Philanthropy funding keeps cancer researchers in the Illawarra
The Illawarra Cancer Carers continue to play an important role in advancing cancer research in the Illawarra, providing salary support for two Research Assistants at IHMRI. In doing so they have kept local talent, Chelsea Penney and Ross Turner, in the Illawarra to continue their research.
Both Chelsea and Ross are University of Wollongong (UOW) Alumni, completing their honours degrees in 2020 and 2019 respectively. Chelsea under the supervision of Senior Professor Marie Ranson and Ross with Professor Ronald Sluyter.
“I began working in the cancer research space during Honours in 2019, studying the immune systems of people diagnosed with head and neck squamous cell carcinoma,” said Ross.
After graduating Ross was appointed as a Research Assistant to continue this work. He also began working part-time as an Oncology Biobank Manager at the Illawarra Cancer Care Centre, a position he still holds.
Support provided this year by the Illawarra Cancer Carers, has seen Ross move into Dr Kara Vine-Perrow’s lab to work on a potentially game-changing treatment for pancreatic cancer.
“I will be involved in developing a humanised mouse model of pancreatic ductal adenocarcinoma (PDAC) to determine the safety and effectiveness of immunotherapy/chemotherapy-loaded implants to treat PDAC”, said Ross.
PDAC is the most prevalent type of pancreatic cancer and for most proves fatal. Patient outcomes are incredibly poor due to lack of early diagnosis and limited response to treatments.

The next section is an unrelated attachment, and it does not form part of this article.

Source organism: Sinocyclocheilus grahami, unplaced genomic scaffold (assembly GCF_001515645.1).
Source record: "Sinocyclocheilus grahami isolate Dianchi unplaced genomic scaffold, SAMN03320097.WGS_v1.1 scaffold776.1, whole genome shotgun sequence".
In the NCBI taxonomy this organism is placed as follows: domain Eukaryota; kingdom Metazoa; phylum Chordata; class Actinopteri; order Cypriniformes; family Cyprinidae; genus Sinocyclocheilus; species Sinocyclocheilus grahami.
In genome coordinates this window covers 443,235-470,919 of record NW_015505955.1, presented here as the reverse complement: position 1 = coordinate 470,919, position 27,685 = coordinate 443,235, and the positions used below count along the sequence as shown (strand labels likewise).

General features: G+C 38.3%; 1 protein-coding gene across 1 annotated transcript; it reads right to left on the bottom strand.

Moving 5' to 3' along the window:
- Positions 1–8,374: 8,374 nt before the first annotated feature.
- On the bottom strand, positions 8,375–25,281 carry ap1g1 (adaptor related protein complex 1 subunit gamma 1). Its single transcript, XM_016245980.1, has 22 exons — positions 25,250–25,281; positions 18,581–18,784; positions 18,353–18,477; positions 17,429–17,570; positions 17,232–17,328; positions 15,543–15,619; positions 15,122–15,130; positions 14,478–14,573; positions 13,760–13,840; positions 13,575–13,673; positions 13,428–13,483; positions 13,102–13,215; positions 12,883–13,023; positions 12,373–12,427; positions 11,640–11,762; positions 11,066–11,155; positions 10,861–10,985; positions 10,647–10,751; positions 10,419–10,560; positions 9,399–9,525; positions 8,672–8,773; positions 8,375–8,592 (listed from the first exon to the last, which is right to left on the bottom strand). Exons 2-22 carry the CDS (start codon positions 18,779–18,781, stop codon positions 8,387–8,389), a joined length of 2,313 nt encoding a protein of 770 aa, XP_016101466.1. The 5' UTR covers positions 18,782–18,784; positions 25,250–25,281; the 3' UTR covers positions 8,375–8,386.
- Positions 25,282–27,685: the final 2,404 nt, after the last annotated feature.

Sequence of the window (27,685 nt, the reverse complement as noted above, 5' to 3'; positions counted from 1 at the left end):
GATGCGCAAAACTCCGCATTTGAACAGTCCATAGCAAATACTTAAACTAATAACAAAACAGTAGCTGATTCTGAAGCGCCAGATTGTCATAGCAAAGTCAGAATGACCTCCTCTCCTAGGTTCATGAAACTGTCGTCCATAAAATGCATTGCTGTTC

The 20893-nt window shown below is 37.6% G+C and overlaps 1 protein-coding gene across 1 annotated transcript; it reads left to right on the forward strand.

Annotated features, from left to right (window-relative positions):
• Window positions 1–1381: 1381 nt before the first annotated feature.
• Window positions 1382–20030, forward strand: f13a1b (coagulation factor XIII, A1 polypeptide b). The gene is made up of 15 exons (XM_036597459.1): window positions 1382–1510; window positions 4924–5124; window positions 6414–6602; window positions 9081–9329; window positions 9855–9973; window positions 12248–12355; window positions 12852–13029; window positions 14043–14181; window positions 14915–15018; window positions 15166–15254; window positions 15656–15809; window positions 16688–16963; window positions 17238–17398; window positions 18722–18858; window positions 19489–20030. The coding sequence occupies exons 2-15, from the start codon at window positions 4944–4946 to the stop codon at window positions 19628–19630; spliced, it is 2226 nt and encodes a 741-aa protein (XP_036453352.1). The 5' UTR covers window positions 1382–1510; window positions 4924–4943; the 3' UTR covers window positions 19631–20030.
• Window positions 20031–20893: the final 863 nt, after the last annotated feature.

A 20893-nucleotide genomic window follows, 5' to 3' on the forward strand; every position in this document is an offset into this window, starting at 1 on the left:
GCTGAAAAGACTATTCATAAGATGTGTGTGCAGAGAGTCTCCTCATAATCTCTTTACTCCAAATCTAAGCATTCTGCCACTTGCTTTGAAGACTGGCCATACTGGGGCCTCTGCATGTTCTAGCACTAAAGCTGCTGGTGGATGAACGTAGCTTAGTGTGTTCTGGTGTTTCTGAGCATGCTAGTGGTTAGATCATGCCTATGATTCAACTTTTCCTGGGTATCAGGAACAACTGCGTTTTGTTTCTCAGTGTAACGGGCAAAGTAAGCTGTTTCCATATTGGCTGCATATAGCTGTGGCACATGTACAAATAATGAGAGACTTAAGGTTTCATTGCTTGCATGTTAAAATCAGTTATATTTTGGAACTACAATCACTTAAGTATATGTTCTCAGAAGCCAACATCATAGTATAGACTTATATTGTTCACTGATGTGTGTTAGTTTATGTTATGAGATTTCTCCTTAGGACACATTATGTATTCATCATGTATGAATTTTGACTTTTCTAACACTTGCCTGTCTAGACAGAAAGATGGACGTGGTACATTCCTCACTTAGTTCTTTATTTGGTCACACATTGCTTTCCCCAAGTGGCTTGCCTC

For Chelsea, it was a passion for biology that inevitably led her to a career in medical research. After completing her Honours in Medical Biotechnology, Chelsea continued her work investigating various drugs to target specific mutations observed in gastric cancer in Professor Ranson’s lab. She also joined the Vine-Perrow lab one day a week to assist the team with their work focused on targeted drug delivery.
A recent donation by the Illawarra Cancer Carers, will see Chelsea’s time at IHMRI extended until the end of the year to work on a new project. Collaborating with Dr Ann-Katrin Piper, Chelsea is also investigating therapeutics for glioblastoma (GBM) a deadly brain cancer with a less than a 15% survival rate.
“This project will use patient-derived cell lines to trial a new chemotherapy regimen for GBM patients that is already used to treat other cancer types including colorectal and gastric,” said Chelsea.
“The exciting aspect of this study is that if we see responsiveness to the FOLFIRI treatment regimen, there is potential for a phase II clinical trial to commence as FOLFIRI is already an FDA approved treatment regime for other cancers,” added Chelsea.
IHMRI is incredibly grateful for the ongoing support the Illawarra Cancer Carers provide. Their funding allows our research team to retain local talent and expand cancer research, which in turn will help saves lives in the future.
Emily O’Keefe, Marketing and Communications Manager
t: 02 4221 3620